Key to Kiwifruit productivity in 2018

As first seen in The Orchardist, May 2017

Ruth Underwood, Horticultural Consultant, Fruition Horticulture BOP



Kiwifruit winter pruning is the start of the seasonal growing cycle and sets your crop potential for the next harvest.


A quick re-cap of the basics:

A high proportion of kiwifruit flowers survive through the season to harvest.  This makes it relatively easy to quantify the amount of fruiting wood you need to bear your target crop. 

Fruit is carried on ‘current’ seasons wood, that grows from wood that grew during the past season.  In winter, you are laying down the wood that will produce new shoots next spring that carry the fruit.

Wood that grew for the full previous season tends to produce the most flowers.  Only the first flush of shoots each season carries flowers, so seeing stalks from recently picked fruit is a good indicator of mature wood.  The less suitable late-grown wood tends to be stalk-less and greener in colour.

Keeping male vines narrow and spurry increases fruiting canopy area.

Good sun exposure is another indicator of quality fruiting wood, which will depend on how open the canopy was through the last season. 

Lower vigour wood has the buds closer together.  Moderate vigour wood is usually most suitable at winter pruning as it has a reasonable length, helping you to fill the canopy, and plenty of prominent buds, close together, encouraging good flower production.


Setting your pruning targets

Use information from harvest and previous seasons to guide your pruning. 

Set a realistic yield target and allow for losses through the season including spring flower abortion and thinning off rejects.  Figures from previous seasons monitoring are a useful guide.  You can work back from your targeted yield to numbers of flowers required in spring.  To convert those to quantity of wood at winter pruning, a key ratio is flowers per winter bud.  In a poor season this can be 0.8-1 on Hayward; whereas in a good season there may be around 2 flowers per winter bud.  Knowing typical figures for your variety and orchard is a great help when setting up your winter pruning.  Target fruit size is an important factor as large fruit size increases trays produced and vice versa.  Because we are pruning before we know key factors like how cold the winter will be and how warm or ‘decisive’ the spring will be we need to build in a margin for variability. 

It’s a compromise!  Assuming everything will go well for the rest of the season means you’re at risk of producing below potential from normal seasonal variations.  If you are too conservative, you can tip beyond having good control of production to potentially having a difficult vine canopy and high production costs.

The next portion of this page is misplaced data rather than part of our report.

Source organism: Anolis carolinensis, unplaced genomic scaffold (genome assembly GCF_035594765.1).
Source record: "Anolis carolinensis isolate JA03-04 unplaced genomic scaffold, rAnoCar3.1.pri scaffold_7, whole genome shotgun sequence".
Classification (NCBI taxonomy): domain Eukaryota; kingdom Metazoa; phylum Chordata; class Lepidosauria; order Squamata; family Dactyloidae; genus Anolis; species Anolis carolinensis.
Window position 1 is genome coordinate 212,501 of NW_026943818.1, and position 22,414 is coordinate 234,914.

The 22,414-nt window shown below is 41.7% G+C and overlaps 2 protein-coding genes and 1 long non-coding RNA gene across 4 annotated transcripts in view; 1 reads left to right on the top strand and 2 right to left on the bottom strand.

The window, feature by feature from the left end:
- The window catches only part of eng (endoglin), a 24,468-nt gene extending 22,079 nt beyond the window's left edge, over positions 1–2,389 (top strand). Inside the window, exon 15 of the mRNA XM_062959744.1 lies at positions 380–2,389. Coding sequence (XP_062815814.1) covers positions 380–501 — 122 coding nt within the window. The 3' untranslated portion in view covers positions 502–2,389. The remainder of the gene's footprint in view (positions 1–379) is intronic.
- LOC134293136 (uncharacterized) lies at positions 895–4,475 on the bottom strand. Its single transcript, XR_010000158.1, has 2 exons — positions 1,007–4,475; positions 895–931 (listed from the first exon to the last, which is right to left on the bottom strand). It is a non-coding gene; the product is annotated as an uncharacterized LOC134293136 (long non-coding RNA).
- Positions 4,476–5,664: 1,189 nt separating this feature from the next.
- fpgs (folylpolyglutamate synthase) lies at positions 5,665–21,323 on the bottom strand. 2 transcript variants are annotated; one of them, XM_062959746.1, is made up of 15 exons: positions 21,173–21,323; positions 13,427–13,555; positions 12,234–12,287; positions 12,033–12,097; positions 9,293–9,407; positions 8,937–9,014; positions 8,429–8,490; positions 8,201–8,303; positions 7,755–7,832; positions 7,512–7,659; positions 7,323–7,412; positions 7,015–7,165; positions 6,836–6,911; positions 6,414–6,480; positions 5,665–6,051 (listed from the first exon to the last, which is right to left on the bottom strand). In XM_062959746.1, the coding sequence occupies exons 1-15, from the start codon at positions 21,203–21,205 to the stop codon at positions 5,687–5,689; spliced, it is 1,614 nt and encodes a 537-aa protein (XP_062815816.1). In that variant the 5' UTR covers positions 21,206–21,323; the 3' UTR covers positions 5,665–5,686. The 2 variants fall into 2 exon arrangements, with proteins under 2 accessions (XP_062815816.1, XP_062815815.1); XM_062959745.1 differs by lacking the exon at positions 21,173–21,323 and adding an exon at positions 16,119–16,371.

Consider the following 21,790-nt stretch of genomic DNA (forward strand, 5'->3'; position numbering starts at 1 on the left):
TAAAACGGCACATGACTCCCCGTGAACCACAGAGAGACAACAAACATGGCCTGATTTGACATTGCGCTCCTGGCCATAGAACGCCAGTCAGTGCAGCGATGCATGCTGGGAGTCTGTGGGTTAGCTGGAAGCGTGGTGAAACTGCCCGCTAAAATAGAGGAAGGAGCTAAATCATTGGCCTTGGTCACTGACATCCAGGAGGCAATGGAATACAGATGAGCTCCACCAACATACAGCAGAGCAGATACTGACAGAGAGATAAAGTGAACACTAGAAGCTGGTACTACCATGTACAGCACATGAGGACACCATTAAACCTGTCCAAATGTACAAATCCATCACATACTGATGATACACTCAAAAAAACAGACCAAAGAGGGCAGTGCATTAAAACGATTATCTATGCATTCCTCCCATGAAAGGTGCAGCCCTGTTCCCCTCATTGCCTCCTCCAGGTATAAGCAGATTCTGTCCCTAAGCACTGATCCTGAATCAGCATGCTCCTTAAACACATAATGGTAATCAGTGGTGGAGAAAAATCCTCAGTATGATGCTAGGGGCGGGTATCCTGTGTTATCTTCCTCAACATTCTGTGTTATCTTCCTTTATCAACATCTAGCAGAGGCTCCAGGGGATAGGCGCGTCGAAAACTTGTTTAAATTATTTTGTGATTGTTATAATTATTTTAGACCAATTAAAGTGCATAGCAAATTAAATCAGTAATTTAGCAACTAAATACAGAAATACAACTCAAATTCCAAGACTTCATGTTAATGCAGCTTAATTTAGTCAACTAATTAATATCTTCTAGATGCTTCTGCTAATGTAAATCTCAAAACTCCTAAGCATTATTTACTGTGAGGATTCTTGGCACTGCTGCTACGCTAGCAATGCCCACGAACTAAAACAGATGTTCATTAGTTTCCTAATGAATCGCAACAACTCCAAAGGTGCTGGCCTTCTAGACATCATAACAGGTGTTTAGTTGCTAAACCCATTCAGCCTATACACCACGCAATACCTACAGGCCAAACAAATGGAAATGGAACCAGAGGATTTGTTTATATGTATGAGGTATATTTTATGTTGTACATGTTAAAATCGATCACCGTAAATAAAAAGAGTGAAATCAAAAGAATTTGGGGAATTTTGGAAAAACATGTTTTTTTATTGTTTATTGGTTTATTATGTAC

As the winter progresses, you can refine targets a bit as you gauge what the winter chilling has been like.  Remember though that winter chilling is not the whole picture for flower production.

If you have covered blocks in your orchard, you will be building up information about the flower to winter bud results and further losses during the season. Being significantly warmer through the winter will reduce winter chill but a warm spring is hugely beneficial and should result in better retention of the flowers produced.  You need to be conservative while you build up your information about the impact of covers but can fine-tune pruning as you develop records from a range of different winter and spring conditions. 

Kiwi 2


Work your production targets back to winter buds required per square metre of female orchard canopy, by taking off the proportion of the orchard in male-vine canopy.  When it comes to doing the actual pruning, you’ll need a simple working version such as ‘canes every 30cm on the third wire’ or ’15 canes per side per bay’ to work with.  Working to buds per square metre is more appropriate when using lots of older wood where the winter buds are borne on spurs and short canes. 






This Hayward vine before pruning has good fruiting wood options with lots of “fruit stalk cane” with prominent winter buds.

Fruit payment incentives reward good performance and reduced variability.  Having the canopy more even across the orchard starts with even winter pruning. 

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When translating your targets to winter buds per square metre or canes per bay, the target needs to be adjusted if bays differ.  Male vine layout can create a key difference between bays.  Some male vine arrangements create 2 types of bays – those with some of the area occupied by male vines and those that are all female canopy.  Bays with only female canopy need a little more fruiting wood to offset the reduced fruiting canopy in bays part-occupied by male vines.  Otherwise, you may be creating un-evenness within the orchard or limiting your overall crop if the targets were worked out for the female bays then just less wood tied down in the male bays.

Spurs and short canes provide fruiting wood near the vine leader.